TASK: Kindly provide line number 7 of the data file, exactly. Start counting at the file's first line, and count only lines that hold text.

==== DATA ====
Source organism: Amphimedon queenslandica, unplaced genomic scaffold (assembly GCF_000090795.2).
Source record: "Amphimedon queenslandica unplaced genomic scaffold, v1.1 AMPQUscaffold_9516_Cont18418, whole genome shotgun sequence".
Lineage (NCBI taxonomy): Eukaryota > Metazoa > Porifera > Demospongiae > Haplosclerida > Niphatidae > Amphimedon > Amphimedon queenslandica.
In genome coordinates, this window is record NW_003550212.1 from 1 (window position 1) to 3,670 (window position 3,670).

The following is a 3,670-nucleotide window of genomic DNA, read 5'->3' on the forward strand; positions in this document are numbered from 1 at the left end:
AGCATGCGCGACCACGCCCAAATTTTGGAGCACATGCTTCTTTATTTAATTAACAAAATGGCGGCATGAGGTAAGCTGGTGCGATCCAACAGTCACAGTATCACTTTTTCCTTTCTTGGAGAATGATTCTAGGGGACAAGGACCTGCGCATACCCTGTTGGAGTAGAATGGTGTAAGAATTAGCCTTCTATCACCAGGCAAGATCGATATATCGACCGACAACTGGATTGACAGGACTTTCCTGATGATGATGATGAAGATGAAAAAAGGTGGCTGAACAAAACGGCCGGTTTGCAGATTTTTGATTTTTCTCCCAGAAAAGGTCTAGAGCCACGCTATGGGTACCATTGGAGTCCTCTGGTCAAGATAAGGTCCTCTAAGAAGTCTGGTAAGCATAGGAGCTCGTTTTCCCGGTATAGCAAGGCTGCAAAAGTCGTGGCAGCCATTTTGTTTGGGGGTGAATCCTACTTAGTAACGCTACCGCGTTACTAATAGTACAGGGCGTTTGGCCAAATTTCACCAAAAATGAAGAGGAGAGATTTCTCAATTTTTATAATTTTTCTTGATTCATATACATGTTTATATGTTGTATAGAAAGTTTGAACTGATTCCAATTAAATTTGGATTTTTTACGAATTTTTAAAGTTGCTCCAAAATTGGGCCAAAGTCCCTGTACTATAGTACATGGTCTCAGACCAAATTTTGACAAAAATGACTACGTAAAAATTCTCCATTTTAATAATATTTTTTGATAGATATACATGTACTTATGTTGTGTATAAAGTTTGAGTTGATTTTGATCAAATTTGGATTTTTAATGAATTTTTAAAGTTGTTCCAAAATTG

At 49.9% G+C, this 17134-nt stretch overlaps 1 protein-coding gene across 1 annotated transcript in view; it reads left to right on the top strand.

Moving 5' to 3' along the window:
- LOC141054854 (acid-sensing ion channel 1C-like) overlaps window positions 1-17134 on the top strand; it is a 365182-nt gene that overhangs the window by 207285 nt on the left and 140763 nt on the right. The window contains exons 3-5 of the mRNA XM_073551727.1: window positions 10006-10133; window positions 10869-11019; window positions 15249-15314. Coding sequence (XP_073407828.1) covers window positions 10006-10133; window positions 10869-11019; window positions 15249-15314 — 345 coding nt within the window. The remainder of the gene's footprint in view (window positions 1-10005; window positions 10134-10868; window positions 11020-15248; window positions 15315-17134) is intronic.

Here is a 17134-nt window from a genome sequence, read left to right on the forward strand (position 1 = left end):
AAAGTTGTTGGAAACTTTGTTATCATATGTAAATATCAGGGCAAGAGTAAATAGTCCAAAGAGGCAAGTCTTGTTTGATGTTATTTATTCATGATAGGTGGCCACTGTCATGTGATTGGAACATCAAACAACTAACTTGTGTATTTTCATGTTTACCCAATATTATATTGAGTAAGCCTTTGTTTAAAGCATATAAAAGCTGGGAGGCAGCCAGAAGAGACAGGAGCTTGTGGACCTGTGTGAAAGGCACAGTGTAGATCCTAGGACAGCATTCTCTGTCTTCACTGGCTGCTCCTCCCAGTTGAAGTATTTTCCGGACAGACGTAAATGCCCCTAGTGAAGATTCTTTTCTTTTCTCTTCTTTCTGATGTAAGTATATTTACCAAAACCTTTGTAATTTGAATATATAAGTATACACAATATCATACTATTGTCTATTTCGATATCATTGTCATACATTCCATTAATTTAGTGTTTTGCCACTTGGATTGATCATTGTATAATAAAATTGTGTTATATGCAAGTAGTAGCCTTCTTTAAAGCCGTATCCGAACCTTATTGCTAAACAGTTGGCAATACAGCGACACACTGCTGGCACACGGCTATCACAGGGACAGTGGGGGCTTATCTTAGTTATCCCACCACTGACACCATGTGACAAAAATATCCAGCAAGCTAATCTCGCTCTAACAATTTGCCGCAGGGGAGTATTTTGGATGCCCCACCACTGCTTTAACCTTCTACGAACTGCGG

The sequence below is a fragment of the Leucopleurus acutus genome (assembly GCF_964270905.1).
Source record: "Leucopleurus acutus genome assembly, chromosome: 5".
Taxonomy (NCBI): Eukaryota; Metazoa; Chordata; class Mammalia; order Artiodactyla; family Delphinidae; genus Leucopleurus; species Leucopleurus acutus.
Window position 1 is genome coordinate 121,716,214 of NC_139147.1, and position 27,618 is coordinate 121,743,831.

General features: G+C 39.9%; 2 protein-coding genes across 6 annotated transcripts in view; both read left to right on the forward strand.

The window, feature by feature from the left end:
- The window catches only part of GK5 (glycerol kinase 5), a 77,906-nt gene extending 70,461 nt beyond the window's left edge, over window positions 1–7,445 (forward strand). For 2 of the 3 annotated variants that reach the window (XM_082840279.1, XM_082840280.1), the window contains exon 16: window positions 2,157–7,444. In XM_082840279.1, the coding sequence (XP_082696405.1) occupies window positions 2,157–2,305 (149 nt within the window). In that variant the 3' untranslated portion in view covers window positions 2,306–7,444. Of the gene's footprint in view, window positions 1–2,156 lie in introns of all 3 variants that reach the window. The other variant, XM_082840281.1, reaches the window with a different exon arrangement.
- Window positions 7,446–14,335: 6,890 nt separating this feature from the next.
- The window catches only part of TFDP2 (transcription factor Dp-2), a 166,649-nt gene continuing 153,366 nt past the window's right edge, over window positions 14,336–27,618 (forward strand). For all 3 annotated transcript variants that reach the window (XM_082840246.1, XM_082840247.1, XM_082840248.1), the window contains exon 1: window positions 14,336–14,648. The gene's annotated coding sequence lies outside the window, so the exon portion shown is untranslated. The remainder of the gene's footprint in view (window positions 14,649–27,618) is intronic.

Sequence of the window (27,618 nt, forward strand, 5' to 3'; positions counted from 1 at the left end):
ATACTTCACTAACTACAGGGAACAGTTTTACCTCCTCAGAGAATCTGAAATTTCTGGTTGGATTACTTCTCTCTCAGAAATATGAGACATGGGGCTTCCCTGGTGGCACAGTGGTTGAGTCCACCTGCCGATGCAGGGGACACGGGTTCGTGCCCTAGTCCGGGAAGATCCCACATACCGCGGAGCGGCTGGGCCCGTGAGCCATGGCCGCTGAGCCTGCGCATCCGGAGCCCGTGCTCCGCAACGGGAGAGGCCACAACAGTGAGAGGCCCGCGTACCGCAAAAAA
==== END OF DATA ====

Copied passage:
At 49.9% G+C, this 17134-nt stretch overlaps 1 protein-coding gene across 1 annotated transcript in view; it reads left to right on the top strand.